Endothelial cells (ECs) apoptosis induced by oxidized low-density lipoprotein (ox-LDL) is thought to play a critical role in atherosclerosis. MicroRNAs (miRNAs) are a class of noncoding RNAs that posttranscriptionally regulate the expression of genes involved in diverse cell functions, including differentiation, growth, proliferation, and apoptosis. However, whether miRNAs are associated with ox-LDL induced apoptosis and their effect on ECs is still unknown. Therefore, this study evaluated potential miRNAs and their involvement in ECs apoptosis in response to ox-LDL stimulation. Microarray and qRT-PCR analysis performed on human umbilical vein endothelial cells (HUVECs) exposed to ox-LDL identified 15 differentially expressed (4 up- and 11 down-regulated) miRNAs. Web-based query tools were utilized to predict the target genes of the differentially expressed miRNAs, and the potential target genes were classified into different function categories with the gene ontology (GO) term and KEGG pathway annotation. In particular, bioinformatics analysis suggested that anti-apoptotic protein B-cell CLL/lymphoma 2 (Bcl-2) is a target gene of miR-365, an apoptomir up-regulated by ox-LDL stimulation in HUVECs. We further showed that transfection of miR-365 inhibitor partly restored Bcl-2 expression at both mRNA and protein levels, leading to a reduction of ox-LDL-mediated apoptosis in HUVECs. Taken together, our findings indicate that miRNAs participate in ox-LDL-mediated apoptosis in HUVECs. MiR-365 potentiates ox-LDL-induced ECs apoptosis by regulating the expression of Bcl-2, suggesting potential novel therapeutic targets for atherosclerosis.
H2 inhibits TNF-α-induced lectin-like oxidized LDL receptor-1 expression by inhibiting nuclear factor κB activation in endothelial cells.
Institute of Atherosclerosis, TaiShan Medical University, ShanDong, China. firstname.lastname@example.org
H(2) is a therapeutic antioxidant that can reduce oxidative stress. Oxidized low-density lipoprotein, which plays roles in atherosclerosis, may promote endothelial dysfunction by binding the cell-surface receptor LOX-1. LOX-1 expression can be upregulated by various stimuli, including TNF-α. Thus, we aimed to examine whether the upregulation of LOX-1 by different stimuli could be blocked by H(2) in endothelial cells. H(2) significantly abolished the upregulation of LOX-1 by different stimuli, including TNF-α, at the protein and mRNA levels. The TNF-α-induced upregulation of LOX-1 was also attenuated by the NF-κB inhibitor N-acetyl-L-cysteine. H(2) inhibited the TNF-α-induced activation of NF-κB and the phosphorylation of IκB-α. Furthermore, H(2) inhibited the expression of LOX-1 and the activation of NF-κB in apolipoprotein E knockout mice, an animal model of atherosclerosis. Thus, H(2) probably inhibits cytokine-induced LOX-1 gene expression by suppressing NF-κB activation.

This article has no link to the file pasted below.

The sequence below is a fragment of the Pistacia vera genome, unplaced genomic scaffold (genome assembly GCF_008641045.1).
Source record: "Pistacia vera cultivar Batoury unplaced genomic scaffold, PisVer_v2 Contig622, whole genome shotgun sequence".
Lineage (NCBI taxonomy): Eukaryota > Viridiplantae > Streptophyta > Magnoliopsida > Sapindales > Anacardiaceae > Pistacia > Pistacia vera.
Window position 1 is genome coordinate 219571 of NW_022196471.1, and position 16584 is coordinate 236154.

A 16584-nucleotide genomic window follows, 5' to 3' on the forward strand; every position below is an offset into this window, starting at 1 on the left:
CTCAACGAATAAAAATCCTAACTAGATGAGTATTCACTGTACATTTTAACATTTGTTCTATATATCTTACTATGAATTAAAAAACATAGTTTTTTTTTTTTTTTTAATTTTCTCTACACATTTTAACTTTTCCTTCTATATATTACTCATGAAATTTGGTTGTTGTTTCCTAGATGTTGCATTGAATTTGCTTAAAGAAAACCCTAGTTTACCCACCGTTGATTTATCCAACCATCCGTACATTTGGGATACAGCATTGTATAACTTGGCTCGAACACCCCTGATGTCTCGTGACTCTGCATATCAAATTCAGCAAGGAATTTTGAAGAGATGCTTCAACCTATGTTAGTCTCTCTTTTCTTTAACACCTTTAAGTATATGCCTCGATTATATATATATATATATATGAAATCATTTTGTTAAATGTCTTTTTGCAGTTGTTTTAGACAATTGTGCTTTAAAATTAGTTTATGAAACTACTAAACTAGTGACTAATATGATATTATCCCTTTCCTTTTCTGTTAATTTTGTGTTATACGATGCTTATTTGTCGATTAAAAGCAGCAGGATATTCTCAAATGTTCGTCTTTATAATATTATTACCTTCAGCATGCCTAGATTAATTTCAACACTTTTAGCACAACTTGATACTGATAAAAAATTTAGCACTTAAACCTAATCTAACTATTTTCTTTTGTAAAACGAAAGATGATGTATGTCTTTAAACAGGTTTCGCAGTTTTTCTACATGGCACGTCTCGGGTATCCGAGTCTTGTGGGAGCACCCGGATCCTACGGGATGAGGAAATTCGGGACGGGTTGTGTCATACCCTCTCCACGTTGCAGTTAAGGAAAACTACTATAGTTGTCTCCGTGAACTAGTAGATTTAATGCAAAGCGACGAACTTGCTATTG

J Atheroscler Thromb. 2011 Apr 21;: 21512280
Mariko Tani, Akio Kawakami, Yuki Mizuno, Reina Imase, Yasuki Ito, Kazuo Kondo, Hideto Ishii, Masayuki Yoshida
Life Science and Bioethics Research Center, Tokyo Medical and Dental University.
Aim: Increased levels of small dense low-density lipoproteins (sd-LDL) have been reported more atherogenic compared to total low-density lipoprotein (LDL); however, no definitive experiments using macrophages have examined this concept in vitro.Method and Result: In this study, we isolated fractions of total LDL (density 1.019-1.063g/ml) and sd-LDL (density 1.044-1.063g/ml) from the plasma of subjects with modest hypertriglycidemia. Oxidizabilty as assessed by copper-induced generation (1.6 µmol/L CuSO(4),12 h) of thiobarbituric acid reactive substances (TBARS) was significantly greater (7-fold higher, p < 0.01) for sd-LDL (4.3±1.1 nmol/mg) than for total LDL (0.6±0.2 nmol/mg) at the same cholesterol concentrations. Moreover, oxidized sd-LDL induced more lipid staining in macrophages than oxidized total LDL. When non-oxidized sd-LDL were incubated with THP1 macrophages, there was much greater lipid accumulation as assessed by oil red O staining, and more than a 2-fold increase (p < 0.05) in intracellular triglyceride content as compared to non-oxidized total LDL. Furthermore, non-oxidized sd-LDL in contrast to non-oxidized total LDL enhanced macrophage lectin-like oxidized LDL receptor-1 (LOX-1) protein expression and significantly LOX-1 mRNA levels (+158%, p < 0.05), with no effect on scavenger receptor A or CD36 gene expression. These effects of non-oxidized sd-LDL on LOX-1 gene expression were suppressed when Toll-like receptor 4 was inactivated either by RNAi or antibody.Conclusion: Our data indicate for the first time that sd-LDL is much more effective in promoting macrophage triglyceride accumulation and LOX-1 gene expression than total LDL.